RL: I think so. I have worked with the four elements before, but somehow the scale of the elements here was awesome. A car park suspended over water, the very first steam trains having run to a nearby station that’s no longer there… Then there was the discovery that there were allotments where the Health Centre now stands. The element of air was already in the work with the catapult, and the fire of these steam engines, the earth of the allotments. It was intoxicating. I knew that my passion for this elemental aspect was a kind of madness! I felt my frenzy of pleasure in discovering profound things in the everyday was going to be good fuel for the piece.
EL: We should talk about the catapult, which you had made for another work. Could you describe how it came about?
RL: The previous work was part of a residency at the Warwick Arts Centre. A man called Peter Finnimore came up with the idea, really. He said, ‘There are halls of residence here. Students bring their teddy bears to university. Why don’t we do something with that? A good way to involve them would be to say, “Bring out your teddy bears!”‘ So I made this giant catapult and called them out. And it worked, it really worked.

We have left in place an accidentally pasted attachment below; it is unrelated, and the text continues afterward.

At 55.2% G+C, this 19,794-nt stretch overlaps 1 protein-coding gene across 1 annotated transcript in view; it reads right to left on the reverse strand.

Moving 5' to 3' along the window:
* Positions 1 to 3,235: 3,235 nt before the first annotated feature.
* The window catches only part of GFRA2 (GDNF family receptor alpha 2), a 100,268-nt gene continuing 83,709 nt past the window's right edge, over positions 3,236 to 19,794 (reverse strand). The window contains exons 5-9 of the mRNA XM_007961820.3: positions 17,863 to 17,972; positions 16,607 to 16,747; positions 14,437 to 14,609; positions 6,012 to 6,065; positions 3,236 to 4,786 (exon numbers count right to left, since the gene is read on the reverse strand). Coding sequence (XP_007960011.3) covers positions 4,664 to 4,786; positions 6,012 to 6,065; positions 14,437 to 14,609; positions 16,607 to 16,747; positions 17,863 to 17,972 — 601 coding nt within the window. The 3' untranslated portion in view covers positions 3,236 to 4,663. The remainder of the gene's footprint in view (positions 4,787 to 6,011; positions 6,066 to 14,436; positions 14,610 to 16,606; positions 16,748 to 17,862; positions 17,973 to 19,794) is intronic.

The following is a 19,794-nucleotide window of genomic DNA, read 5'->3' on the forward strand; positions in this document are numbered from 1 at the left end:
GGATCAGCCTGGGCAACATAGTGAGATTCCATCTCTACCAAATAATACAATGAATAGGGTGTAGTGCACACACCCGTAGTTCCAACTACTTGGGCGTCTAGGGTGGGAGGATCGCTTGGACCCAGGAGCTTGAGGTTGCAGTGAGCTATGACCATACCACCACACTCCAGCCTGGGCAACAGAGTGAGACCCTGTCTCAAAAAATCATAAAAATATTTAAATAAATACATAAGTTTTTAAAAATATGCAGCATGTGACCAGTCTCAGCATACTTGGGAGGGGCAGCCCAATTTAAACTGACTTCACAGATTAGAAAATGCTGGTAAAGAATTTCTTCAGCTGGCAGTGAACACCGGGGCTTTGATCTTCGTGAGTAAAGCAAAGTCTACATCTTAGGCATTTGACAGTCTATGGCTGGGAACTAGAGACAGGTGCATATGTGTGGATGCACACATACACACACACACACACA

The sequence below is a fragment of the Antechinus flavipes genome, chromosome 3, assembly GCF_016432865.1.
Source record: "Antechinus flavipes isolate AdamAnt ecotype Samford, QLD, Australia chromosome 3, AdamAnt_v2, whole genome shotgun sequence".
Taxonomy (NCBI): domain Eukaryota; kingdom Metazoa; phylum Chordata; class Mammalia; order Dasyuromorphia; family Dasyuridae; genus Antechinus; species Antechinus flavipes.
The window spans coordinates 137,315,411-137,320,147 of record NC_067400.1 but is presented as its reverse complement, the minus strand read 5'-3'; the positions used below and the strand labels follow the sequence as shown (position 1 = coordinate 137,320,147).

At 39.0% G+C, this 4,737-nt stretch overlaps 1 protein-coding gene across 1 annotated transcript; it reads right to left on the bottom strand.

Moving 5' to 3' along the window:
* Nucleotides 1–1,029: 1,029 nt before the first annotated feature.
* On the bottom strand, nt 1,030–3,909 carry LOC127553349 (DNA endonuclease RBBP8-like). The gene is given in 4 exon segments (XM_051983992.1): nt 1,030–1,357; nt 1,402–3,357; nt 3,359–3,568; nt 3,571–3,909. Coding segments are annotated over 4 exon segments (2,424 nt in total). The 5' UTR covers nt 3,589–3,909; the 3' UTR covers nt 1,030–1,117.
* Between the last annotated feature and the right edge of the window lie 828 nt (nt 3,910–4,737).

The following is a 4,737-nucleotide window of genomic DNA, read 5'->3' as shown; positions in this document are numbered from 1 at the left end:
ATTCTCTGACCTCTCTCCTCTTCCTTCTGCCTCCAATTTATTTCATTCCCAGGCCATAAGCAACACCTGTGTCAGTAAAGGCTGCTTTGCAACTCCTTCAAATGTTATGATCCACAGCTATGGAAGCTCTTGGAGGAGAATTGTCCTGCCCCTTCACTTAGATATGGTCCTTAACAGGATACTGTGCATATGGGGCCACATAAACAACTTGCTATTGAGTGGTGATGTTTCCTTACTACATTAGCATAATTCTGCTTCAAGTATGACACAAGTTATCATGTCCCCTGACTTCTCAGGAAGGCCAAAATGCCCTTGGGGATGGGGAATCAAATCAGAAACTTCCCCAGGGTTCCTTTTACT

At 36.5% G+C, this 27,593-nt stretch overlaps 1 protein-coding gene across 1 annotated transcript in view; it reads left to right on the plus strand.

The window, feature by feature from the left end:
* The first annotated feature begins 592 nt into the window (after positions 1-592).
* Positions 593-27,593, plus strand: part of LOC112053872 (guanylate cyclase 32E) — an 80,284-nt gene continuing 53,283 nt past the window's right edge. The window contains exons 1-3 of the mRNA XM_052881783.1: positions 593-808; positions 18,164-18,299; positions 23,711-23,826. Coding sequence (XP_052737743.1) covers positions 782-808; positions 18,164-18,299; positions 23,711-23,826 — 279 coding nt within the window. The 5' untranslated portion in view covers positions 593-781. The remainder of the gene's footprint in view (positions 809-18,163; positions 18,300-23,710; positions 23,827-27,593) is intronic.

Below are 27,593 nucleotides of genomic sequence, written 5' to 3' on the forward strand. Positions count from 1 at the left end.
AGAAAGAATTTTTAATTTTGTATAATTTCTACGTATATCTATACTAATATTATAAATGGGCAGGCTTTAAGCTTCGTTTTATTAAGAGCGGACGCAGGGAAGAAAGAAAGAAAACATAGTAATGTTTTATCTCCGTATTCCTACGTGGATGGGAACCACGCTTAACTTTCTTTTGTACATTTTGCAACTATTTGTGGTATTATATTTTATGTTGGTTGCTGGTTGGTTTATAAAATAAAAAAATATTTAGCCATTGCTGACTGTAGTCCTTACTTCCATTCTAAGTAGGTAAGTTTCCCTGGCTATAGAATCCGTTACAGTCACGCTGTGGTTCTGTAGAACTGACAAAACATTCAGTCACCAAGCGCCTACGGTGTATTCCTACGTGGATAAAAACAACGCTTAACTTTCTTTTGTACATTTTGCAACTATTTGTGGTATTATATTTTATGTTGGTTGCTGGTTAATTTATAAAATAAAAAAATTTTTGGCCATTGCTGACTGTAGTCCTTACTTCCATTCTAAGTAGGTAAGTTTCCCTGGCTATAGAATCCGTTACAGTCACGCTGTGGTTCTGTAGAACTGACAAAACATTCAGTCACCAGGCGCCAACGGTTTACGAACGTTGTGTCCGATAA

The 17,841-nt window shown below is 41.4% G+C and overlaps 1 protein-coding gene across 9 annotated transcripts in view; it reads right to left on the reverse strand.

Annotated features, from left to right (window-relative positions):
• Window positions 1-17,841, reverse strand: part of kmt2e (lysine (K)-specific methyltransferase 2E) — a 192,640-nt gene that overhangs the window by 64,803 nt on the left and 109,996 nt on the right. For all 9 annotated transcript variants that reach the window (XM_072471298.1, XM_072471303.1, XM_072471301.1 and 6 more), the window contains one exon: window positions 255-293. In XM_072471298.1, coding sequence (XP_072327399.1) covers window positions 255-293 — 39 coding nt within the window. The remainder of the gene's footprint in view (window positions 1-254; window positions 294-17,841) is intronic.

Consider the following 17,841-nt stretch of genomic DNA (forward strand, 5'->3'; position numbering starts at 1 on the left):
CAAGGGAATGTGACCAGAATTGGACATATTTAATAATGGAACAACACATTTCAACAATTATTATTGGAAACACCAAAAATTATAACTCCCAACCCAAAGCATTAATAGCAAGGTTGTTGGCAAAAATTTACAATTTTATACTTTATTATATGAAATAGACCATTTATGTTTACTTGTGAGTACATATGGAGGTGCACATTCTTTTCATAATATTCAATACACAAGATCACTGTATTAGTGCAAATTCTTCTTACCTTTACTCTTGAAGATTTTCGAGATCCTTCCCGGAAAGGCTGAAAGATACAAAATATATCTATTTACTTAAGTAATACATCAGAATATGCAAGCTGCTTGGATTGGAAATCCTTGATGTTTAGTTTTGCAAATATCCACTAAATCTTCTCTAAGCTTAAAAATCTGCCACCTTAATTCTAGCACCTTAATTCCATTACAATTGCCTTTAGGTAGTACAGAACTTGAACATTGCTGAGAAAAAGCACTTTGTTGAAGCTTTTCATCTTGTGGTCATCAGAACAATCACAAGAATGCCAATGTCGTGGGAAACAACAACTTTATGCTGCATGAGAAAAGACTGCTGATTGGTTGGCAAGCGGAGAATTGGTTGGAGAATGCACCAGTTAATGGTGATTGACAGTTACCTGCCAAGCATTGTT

We were talking about Softly Softly and I remembered the catapult. It seemed like it was a good thing to revisit and redevelop. So it was remodelled and tested again, we worked with another engineer and we refined it.
EL: How did you use the soft toys and catapult in Softly Softly?
RL: There was a long preamble before audiences encountered the catapult. I had already pointed out the significance of the soft toy in terms of one’s development as a young child, that it becomes the object of attachment and so on. So I had loaded it up quite a bit by then, with the elements and with how we anthropomorphise animals. The toys had these handmade pellets of seeds sitting on their little tummies. For me, that was the highest achievement of the catapult to date, that it could be used for guerilla gardening. This little mud ball was launched along with the soft toy to sow wildflower seeds in a boring piece of grass. It was another level of intervention.